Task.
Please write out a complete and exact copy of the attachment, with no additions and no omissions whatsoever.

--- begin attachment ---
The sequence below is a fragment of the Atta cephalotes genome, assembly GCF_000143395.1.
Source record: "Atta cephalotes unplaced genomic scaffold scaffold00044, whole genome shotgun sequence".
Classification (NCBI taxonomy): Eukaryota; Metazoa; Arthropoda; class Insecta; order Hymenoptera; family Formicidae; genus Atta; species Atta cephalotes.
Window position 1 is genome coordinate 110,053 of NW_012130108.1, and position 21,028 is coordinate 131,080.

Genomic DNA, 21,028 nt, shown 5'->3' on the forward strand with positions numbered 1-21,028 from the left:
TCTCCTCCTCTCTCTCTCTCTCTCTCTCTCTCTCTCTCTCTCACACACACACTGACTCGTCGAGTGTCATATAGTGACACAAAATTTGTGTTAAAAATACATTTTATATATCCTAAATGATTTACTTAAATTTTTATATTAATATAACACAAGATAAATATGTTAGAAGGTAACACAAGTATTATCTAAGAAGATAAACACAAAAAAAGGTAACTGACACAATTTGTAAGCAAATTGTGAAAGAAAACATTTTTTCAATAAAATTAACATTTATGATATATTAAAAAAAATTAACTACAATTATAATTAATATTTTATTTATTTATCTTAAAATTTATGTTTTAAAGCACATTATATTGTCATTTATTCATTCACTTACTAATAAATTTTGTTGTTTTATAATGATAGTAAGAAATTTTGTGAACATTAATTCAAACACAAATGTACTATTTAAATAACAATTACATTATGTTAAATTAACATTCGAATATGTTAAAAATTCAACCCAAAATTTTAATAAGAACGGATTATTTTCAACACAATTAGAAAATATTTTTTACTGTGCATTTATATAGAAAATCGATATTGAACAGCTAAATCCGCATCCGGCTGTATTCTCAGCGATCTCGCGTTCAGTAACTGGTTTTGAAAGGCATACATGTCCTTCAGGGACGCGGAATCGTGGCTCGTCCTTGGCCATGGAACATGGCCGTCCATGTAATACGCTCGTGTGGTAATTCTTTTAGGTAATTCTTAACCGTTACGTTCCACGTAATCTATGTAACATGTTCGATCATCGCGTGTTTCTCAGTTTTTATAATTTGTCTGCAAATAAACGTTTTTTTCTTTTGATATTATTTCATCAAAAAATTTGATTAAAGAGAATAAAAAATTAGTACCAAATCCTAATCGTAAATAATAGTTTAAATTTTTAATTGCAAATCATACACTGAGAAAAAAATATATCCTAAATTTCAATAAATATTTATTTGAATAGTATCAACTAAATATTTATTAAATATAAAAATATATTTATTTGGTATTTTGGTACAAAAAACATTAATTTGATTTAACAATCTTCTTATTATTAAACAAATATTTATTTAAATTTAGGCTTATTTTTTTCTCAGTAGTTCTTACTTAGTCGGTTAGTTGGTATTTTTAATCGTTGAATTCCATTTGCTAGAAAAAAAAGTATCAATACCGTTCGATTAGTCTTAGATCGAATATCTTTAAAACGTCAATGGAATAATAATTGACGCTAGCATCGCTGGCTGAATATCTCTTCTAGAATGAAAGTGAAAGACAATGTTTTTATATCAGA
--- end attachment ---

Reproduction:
The sequence below is a fragment of the Atta cephalotes genome, assembly GCF_000143395.1.
Source record: "Atta cephalotes unplaced genomic scaffold scaffold00044, whole genome shotgun sequence".
Classification (NCBI taxonomy): Eukaryota; Metazoa; Arthropoda; class Insecta; order Hymenoptera; family Formicidae; genus Atta; species Atta cephalotes.
Window position 1 is genome coordinate 110,053 of NW_012130108.1, and position 21,028 is coordinate 131,080.

Genomic DNA, 21,028 nt, shown 5'->3' on the forward strand with positions numbered 1-21,028 from the left:
TCTCCTCCTCTCTCTCTCTCTCTCTCTCTCTCTCTCTCTCTCACACACACACTGACTCGTCGAGTGTCATATAGTGACACAAAATTTGTGTTAAAAATACATTTTATATATCCTAAATGATTTACTTAAATTTTTATATTAATATAACACAAGATAAATATGTTAGAAGGTAACACAAGTATTATCTAAGAAGATAAACACAAAAAAAGGTAACTGACACAATTTGTAAGCAAATTGTGAAAGAAAACATTTTTTCAATAAAATTAACATTTATGATATATTAAAAAAAATTAACTACAATTATAATTAATATTTTATTTATTTATCTTAAAATTTATGTTTTAAAGCACATTATATTGTCATTTATTCATTCACTTACTAATAAATTTTGTTGTTTTATAATGATAGTAAGAAATTTTGTGAACATTAATTCAAACACAAATGTACTATTTAAATAACAATTACATTATGTTAAATTAACATTCGAATATGTTAAAAATTCAACCCAAAATTTTAATAAGAACGGATTATTTTCAACACAATTAGAAAATATTTTTTACTGTGCATTTATATAGAAAATCGATATTGAACAGCTAAATCCGCATCCGGCTGTATTCTCAGCGATCTCGCGTTCAGTAACTGGTTTTGAAAGGCATACATGTCCTTCAGGGACGCGGAATCGTGGCTCGTCCTTGGCCATGGAACATGGCCGTCCATGTAATACGCTCGTGTGGTAATTCTTTTAGGTAATTCTTAACCGTTACGTTCCACGTAATCTATGTAACATGTTCGATCATCGCGTGTTTCTCAGTTTTTATAATTTGTCTGCAAATAAACGTTTTTTTCTTTTGATATTATTTCATCAAAAAATTTGATTAAAGAGAATAAAAAATTAGTACCAAATCCTAATCGTAAATAATAGTTTAAATTTTTAATTGCAAATCATACACTGAGAAAAAAATATATCCTAAATTTCAATAAATATTTATTTGAATAGTATCAACTAAATATTTATTAAATATAAAAATATATTTATTTGGTATTTTGGTACAAAAAACATTAATTTGATTTAACAATCTTCTTATTATTAAACAAATATTTATTTAAATTTAGGCTTATTTTTTTCTCAGTAGTTCTTACTTAGTCGGTTAGTTGGTATTTTTAATCGTTGAATTCCATTTGCTAGAAAAAAAAGTATCAATACCGTTCGATTAGTCTTAGATCGAATATCTTTAAAACGTCAATGGAATAATAATTGACGCTAGCATCGCTGGCTGAATATCTCTTCTAGAATGAAAGTGAAAGACAATGTTTTTATATCAGA